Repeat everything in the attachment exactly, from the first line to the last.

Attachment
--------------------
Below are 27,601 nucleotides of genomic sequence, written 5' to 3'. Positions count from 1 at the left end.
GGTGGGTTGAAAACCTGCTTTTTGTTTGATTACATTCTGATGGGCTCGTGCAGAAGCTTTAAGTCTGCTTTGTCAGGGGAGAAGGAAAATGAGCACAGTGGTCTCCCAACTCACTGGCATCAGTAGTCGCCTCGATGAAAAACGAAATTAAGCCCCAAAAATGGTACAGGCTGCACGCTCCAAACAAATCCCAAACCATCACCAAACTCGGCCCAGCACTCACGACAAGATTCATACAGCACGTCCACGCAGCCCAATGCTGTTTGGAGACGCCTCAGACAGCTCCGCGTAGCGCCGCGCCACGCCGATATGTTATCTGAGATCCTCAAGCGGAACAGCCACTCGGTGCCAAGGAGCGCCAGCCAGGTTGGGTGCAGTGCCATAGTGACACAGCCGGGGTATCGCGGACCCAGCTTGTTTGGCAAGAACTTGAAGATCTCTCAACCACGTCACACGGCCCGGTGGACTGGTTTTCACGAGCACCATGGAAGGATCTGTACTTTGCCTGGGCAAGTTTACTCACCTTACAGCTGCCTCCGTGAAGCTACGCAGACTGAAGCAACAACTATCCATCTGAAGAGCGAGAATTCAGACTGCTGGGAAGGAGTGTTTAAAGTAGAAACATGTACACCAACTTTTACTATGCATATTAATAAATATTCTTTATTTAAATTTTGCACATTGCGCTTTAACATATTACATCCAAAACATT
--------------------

Below are 27,601 nucleotides of genomic sequence, written 5' to 3'. Positions count from 1 at the left end.
GGTGGGTTGAAAACCTGCTTTTTGTTTGATTACATTCTGATGGGCTCGTGCAGAAGCTTTAAGTCTGCTTTGTCAGGGGAGAAGGAAAATGAGCACAGTGGTCTCCCAACTCACTGGCATCAGTAGTCGCCTCGATGAAAAACGAAATTAAGCCCCAAAAATGGTACAGGCTGCACGCTCCAAACAAATCCCAAACCATCACCAAACTCGGCCCAGCACTCACGACAAGATTCATACAGCACGTCCACGCAGCCCAATGCTGTTTGGAGACGCCTCAGACAGCTCCGCGTAGCGCCGCGCCACGCCGATATGTTATCTGAGATCCTCAAGCGGAACAGCCACTCGGTGCCAAGGAGCGCCAGCCAGGTTGGGTGCAGTGCCATAGTGACACAGCCGGGGTATCGCGGACCCAGCTTGTTTGGCAAGAACTTGAAGATCTCTCAACCACGTCACACGGCCCGGTGGACTGGTTTTCACGAGCACCATGGAAGGATCTGTACTTTGCCTGGGCAAGTTTACTCACCTTACAGCTGCCTCCGTGAAGCTACGCAGACTGAAGCAACAACTATCCATCTGAAGAGCGAGAATTCAGACTGCTGGGAAGGAGTGTTTAAAGTAGAAACATGTACACCAACTTTTACTATGCATATTAATAAATATTCTTTATTTAAATTTTGCACATTGCGCTTTAACATATTACATCCAAAACATT